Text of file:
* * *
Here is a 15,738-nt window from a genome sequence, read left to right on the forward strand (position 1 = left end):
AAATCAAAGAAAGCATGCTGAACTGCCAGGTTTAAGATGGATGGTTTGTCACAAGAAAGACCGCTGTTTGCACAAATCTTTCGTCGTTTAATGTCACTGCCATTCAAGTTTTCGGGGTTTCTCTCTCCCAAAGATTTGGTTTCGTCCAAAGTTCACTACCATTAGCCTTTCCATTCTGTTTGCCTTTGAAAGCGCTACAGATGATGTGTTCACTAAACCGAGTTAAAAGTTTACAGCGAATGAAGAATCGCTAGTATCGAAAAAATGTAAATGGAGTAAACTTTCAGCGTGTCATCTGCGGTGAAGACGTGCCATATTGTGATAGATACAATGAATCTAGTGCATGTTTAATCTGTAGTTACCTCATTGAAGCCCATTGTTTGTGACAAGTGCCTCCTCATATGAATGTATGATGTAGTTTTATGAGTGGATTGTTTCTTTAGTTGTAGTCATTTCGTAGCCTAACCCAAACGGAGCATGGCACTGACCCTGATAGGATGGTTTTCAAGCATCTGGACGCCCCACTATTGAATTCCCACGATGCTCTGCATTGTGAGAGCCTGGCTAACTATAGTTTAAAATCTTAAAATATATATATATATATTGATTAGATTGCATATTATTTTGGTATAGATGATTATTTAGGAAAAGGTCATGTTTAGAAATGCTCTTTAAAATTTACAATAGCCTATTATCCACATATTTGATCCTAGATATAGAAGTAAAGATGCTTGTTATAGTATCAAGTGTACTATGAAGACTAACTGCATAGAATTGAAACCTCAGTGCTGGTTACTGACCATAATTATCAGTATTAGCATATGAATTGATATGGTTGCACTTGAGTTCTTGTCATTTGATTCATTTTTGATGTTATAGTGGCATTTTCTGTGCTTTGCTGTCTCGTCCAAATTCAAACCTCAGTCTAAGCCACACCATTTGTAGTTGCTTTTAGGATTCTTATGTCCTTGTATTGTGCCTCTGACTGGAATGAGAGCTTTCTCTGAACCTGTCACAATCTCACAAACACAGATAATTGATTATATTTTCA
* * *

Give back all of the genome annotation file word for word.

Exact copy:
Here is a 15,738-nt window from a genome sequence, read left to right on the forward strand (position 1 = left end):
AAATCAAAGAAAGCATGCTGAACTGCCAGGTTTAAGATGGATGGTTTGTCACAAGAAAGACCGCTGTTTGCACAAATCTTTCGTCGTTTAATGTCACTGCCATTCAAGTTTTCGGGGTTTCTCTCTCCCAAAGATTTGGTTTCGTCCAAAGTTCACTACCATTAGCCTTTCCATTCTGTTTGCCTTTGAAAGCGCTACAGATGATGTGTTCACTAAACCGAGTTAAAAGTTTACAGCGAATGAAGAATCGCTAGTATCGAAAAAATGTAAATGGAGTAAACTTTCAGCGTGTCATCTGCGGTGAAGACGTGCCATATTGTGATAGATACAATGAATCTAGTGCATGTTTAATCTGTAGTTACCTCATTGAAGCCCATTGTTTGTGACAAGTGCCTCCTCATATGAATGTATGATGTAGTTTTATGAGTGGATTGTTTCTTTAGTTGTAGTCATTTCGTAGCCTAACCCAAACGGAGCATGGCACTGACCCTGATAGGATGGTTTTCAAGCATCTGGACGCCCCACTATTGAATTCCCACGATGCTCTGCATTGTGAGAGCCTGGCTAACTATAGTTTAAAATCTTAAAATATATATATATATATTGATTAGATTGCATATTATTTTGGTATAGATGATTATTTAGGAAAAGGTCATGTTTAGAAATGCTCTTTAAAATTTACAATAGCCTATTATCCACATATTTGATCCTAGATATAGAAGTAAAGATGCTTGTTATAGTATCAAGTGTACTATGAAGACTAACTGCATAGAATTGAAACCTCAGTGCTGGTTACTGACCATAATTATCAGTATTAGCATATGAATTGATATGGTTGCACTTGAGTTCTTGTCATTTGATTCATTTTTGATGTTATAGTGGCATTTTCTGTGCTTTGCTGTCTCGTCCAAATTCAAACCTCAGTCTAAGCCACACCATTTGTAGTTGCTTTTAGGATTCTTATGTCCTTGTATTGTGCCTCTGACTGGAATGAGAGCTTTCTCTGAACCTGTCACAATCTCACAAACACAGATAATTGATTATATTTTCA